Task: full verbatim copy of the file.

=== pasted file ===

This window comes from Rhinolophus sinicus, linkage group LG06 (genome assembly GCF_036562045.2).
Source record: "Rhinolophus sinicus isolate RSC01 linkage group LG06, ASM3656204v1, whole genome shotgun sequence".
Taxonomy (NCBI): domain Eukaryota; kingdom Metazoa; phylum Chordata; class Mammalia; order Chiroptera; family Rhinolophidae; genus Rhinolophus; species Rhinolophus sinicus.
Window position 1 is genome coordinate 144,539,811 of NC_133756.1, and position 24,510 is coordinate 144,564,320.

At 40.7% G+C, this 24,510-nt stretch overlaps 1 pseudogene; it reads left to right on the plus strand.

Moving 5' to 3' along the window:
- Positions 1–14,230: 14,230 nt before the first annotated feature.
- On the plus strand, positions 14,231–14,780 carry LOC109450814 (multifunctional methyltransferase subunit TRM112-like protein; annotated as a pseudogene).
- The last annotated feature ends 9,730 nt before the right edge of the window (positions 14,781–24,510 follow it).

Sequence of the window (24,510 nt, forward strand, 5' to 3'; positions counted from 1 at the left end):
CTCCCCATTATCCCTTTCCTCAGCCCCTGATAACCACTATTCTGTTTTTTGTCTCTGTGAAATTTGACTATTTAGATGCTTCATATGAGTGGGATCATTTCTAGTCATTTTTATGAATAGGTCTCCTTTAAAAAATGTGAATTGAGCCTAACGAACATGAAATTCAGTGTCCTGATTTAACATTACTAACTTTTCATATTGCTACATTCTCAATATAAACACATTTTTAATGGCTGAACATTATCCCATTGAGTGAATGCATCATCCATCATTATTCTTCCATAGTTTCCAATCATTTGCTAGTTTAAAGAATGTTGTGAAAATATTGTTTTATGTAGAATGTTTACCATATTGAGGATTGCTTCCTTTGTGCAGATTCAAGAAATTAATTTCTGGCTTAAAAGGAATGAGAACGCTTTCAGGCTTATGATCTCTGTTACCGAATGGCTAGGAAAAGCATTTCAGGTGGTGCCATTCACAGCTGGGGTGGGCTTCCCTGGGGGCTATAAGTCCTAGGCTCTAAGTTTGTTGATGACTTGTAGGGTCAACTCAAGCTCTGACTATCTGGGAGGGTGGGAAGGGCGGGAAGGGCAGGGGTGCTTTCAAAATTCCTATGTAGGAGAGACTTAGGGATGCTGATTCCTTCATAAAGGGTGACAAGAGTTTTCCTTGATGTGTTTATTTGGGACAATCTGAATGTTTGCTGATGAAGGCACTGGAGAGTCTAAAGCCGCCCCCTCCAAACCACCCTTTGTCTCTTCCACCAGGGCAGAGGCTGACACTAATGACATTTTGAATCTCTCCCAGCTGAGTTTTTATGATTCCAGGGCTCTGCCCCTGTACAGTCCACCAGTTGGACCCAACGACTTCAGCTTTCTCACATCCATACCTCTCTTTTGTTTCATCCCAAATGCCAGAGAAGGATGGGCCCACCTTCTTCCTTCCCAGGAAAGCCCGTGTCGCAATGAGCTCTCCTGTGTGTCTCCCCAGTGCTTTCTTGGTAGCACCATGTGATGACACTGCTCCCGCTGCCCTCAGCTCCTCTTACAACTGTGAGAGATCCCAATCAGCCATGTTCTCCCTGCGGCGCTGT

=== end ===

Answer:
This window comes from Rhinolophus sinicus, linkage group LG06 (genome assembly GCF_036562045.2).
Source record: "Rhinolophus sinicus isolate RSC01 linkage group LG06, ASM3656204v1, whole genome shotgun sequence".
Taxonomy (NCBI): domain Eukaryota; kingdom Metazoa; phylum Chordata; class Mammalia; order Chiroptera; family Rhinolophidae; genus Rhinolophus; species Rhinolophus sinicus.
Window position 1 is genome coordinate 144,539,811 of NC_133756.1, and position 24,510 is coordinate 144,564,320.

At 40.7% G+C, this 24,510-nt stretch overlaps 1 pseudogene; it reads left to right on the plus strand.

Moving 5' to 3' along the window:
- Positions 1–14,230: 14,230 nt before the first annotated feature.
- On the plus strand, positions 14,231–14,780 carry LOC109450814 (multifunctional methyltransferase subunit TRM112-like protein; annotated as a pseudogene).
- The last annotated feature ends 9,730 nt before the right edge of the window (positions 14,781–24,510 follow it).

Sequence of the window (24,510 nt, forward strand, 5' to 3'; positions counted from 1 at the left end):
CTCCCCATTATCCCTTTCCTCAGCCCCTGATAACCACTATTCTGTTTTTTGTCTCTGTGAAATTTGACTATTTAGATGCTTCATATGAGTGGGATCATTTCTAGTCATTTTTATGAATAGGTCTCCTTTAAAAAATGTGAATTGAGCCTAACGAACATGAAATTCAGTGTCCTGATTTAACATTACTAACTTTTCATATTGCTACATTCTCAATATAAACACATTTTTAATGGCTGAACATTATCCCATTGAGTGAATGCATCATCCATCATTATTCTTCCATAGTTTCCAATCATTTGCTAGTTTAAAGAATGTTGTGAAAATATTGTTTTATGTAGAATGTTTACCATATTGAGGATTGCTTCCTTTGTGCAGATTCAAGAAATTAATTTCTGGCTTAAAAGGAATGAGAACGCTTTCAGGCTTATGATCTCTGTTACCGAATGGCTAGGAAAAGCATTTCAGGTGGTGCCATTCACAGCTGGGGTGGGCTTCCCTGGGGGCTATAAGTCCTAGGCTCTAAGTTTGTTGATGACTTGTAGGGTCAACTCAAGCTCTGACTATCTGGGAGGGTGGGAAGGGCGGGAAGGGCAGGGGTGCTTTCAAAATTCCTATGTAGGAGAGACTTAGGGATGCTGATTCCTTCATAAAGGGTGACAAGAGTTTTCCTTGATGTGTTTATTTGGGACAATCTGAATGTTTGCTGATGAAGGCACTGGAGAGTCTAAAGCCGCCCCCTCCAAACCACCCTTTGTCTCTTCCACCAGGGCAGAGGCTGACACTAATGACATTTTGAATCTCTCCCAGCTGAGTTTTTATGATTCCAGGGCTCTGCCCCTGTACAGTCCACCAGTTGGACCCAACGACTTCAGCTTTCTCACATCCATACCTCTCTTTTGTTTCATCCCAAATGCCAGAGAAGGATGGGCCCACCTTCTTCCTTCCCAGGAAAGCCCGTGTCGCAATGAGCTCTCCTGTGTGTCTCCCCAGTGCTTTCTTGGTAGCACCATGTGATGACACTGCTCCCGCTGCCCTCAGCTCCTCTTACAACTGTGAGAGATCCCAATCAGCCATGTTCTCCCTGCGGCGCTGT